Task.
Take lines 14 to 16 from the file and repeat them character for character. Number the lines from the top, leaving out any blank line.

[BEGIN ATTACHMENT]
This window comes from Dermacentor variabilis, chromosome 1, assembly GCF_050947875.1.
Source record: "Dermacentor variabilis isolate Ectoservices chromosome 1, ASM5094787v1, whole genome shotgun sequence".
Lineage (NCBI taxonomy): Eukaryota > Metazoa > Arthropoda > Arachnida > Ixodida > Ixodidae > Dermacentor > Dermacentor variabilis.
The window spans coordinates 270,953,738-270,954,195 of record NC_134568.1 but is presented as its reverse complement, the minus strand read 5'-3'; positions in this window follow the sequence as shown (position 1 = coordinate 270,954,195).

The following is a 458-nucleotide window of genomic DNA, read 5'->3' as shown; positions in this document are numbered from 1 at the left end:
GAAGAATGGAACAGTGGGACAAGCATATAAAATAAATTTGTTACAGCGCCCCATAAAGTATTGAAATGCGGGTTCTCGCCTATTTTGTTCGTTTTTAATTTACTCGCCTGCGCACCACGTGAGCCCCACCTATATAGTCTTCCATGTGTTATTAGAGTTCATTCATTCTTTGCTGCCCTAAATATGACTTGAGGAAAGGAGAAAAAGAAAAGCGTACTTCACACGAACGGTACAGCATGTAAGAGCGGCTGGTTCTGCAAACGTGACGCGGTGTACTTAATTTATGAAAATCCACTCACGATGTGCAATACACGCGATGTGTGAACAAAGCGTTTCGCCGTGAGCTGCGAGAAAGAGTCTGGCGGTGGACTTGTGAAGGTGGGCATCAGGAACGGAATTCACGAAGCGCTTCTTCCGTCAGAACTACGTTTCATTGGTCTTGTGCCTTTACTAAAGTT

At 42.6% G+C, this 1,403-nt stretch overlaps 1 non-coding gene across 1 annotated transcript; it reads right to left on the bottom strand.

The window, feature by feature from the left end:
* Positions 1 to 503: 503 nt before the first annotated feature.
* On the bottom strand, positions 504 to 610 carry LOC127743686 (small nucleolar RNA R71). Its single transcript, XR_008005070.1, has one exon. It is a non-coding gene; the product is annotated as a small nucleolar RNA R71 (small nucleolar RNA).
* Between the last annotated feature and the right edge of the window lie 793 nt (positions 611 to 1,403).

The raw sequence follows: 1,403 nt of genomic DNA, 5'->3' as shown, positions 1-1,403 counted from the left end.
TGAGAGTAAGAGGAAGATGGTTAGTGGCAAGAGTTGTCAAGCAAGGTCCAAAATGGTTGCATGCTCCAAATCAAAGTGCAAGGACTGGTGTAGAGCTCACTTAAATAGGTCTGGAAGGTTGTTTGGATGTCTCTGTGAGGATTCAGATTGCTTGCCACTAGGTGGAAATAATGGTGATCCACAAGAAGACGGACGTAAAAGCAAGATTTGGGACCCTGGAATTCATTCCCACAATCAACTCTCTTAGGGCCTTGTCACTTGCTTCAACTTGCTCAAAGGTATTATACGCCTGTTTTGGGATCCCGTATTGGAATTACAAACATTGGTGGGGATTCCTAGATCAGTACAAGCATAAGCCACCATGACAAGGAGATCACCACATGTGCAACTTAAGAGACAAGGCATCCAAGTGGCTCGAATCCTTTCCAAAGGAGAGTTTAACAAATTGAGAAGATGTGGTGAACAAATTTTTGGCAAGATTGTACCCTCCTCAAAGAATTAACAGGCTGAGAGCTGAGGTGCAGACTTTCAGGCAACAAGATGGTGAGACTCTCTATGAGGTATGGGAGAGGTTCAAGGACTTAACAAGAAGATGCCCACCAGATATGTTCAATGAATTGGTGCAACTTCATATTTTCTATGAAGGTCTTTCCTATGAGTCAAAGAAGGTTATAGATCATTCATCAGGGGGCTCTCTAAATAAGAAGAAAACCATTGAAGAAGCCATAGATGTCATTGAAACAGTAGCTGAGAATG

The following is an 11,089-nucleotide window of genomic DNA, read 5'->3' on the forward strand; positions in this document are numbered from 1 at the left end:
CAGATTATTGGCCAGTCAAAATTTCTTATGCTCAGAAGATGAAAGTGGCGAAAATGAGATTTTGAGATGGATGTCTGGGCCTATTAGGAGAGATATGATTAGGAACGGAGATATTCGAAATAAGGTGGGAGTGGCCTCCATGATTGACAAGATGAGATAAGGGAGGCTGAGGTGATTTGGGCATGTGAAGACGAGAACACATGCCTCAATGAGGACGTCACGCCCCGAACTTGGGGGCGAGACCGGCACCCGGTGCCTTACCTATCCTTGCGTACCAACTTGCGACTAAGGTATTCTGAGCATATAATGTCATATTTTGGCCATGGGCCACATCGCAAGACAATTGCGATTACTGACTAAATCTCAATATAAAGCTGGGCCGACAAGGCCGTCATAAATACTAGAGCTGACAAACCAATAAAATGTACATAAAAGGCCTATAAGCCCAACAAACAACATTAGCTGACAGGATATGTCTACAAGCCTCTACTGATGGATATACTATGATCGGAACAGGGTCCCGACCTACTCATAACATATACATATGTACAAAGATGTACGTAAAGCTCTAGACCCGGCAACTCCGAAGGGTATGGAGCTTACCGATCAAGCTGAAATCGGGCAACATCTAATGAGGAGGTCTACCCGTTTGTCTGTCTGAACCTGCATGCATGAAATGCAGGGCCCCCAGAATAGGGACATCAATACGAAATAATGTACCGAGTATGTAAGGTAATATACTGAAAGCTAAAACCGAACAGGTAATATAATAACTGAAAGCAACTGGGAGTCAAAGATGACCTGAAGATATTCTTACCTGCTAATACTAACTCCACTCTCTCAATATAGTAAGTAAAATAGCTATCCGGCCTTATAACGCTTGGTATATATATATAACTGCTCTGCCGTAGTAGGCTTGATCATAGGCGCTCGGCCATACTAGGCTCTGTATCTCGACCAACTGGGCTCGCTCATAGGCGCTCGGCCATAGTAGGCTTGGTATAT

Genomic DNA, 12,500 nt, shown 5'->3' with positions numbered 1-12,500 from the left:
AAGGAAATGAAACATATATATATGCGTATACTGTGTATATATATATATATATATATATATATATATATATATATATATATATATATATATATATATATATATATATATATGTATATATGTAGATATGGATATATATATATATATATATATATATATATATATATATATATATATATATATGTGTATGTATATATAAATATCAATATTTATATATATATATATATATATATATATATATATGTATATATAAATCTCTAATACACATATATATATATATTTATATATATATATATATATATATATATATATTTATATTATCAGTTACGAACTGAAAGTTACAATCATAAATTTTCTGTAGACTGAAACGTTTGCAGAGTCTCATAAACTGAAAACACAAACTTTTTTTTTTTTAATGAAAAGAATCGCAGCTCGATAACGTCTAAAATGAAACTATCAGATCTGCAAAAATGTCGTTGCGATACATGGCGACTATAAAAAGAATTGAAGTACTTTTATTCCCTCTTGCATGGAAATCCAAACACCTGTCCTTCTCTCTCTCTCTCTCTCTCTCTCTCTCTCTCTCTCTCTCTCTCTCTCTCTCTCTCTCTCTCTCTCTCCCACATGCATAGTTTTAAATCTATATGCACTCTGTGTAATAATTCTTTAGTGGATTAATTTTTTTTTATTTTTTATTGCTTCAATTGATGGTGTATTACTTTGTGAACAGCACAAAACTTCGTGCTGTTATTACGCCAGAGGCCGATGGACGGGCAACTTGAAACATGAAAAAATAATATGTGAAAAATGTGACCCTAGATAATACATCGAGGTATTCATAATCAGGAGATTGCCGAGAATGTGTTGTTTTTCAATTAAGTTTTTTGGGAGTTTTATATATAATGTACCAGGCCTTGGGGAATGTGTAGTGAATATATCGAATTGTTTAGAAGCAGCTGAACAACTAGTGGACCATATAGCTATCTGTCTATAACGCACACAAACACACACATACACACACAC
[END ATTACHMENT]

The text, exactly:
The following is an 11,089-nucleotide window of genomic DNA, read 5'->3' on the forward strand; positions in this document are numbered from 1 at the left end:
CAGATTATTGGCCAGTCAAAATTTCTTATGCTCAGAAGATGAAAGTGGCGAAAATGAGATTTTGAGATGGATGTCTGGGCCTATTAGGAGAGATATGATTAGGAACGGAGATATTCGAAATAAGGTGGGAGTGGCCTCCATGATTGACAAGATGAGATAAGGGAGGCTGAGGTGATTTGGGCATGTGAAGACGAGAACACATGCCTCAATGAGGACGTCACGCCCCGAACTTGGGGGCGAGACCGGCACCCGGTGCCTTACCTATCCTTGCGTACCAACTTGCGACTAAGGTATTCTGAGCATATAATGTCATATTTTGGCCATGGGCCACATCGCAAGACAATTGCGATTACTGACTAAATCTCAATATAAAGCTGGGCCGACAAGGCCGTCATAAATACTAGAGCTGACAAACCAATAAAATGTACATAAAAGGCCTATAAGCCCAACAAACAACATTAGCTGACAGGATATGTCTACAAGCCTCTACTGATGGATATACTATGATCGGAACAGGGTCCCGACCTACTCATAACATATACATATGTACAAAGATGTACGTAAAGCTCTAGACCCGGCAACTCCGAAGGGTATGGAGCTTACCGATCAAGCTGAAATCGGGCAACATCTAATGAGGAGGTCTACCCGTTTGTCTGTCTGAACCTGCATGCATGAAATGCAGGGCCCCCAGAATAGGGACATCAATACGAAATAATGTACCGAGTATGTAAGGTAATATACTGAAAGCTAAAACCGAACAGGTAATATAATAACTGAAAGCAACTGGGAGTCAAAGATGACCTGAAGATATTCTTACCTGCTAATACTAACTCCACTCTCTCAATATAGTAAGTAAAATAGCTATCCGGCCTTATAACGCTTGGTATATATATATAACTGCTCTGCCGTAGTAGGCTTGATCATAGGCGCTCGGCCATACTAGGCTCTGTATCTCGACCAACTGGGCTCGCTCATAGGCGCTCGGCCATAGTAGGCTTGGTATAT

Genomic DNA, 12,500 nt, shown 5'->3' with positions numbered 1-12,500 from the left: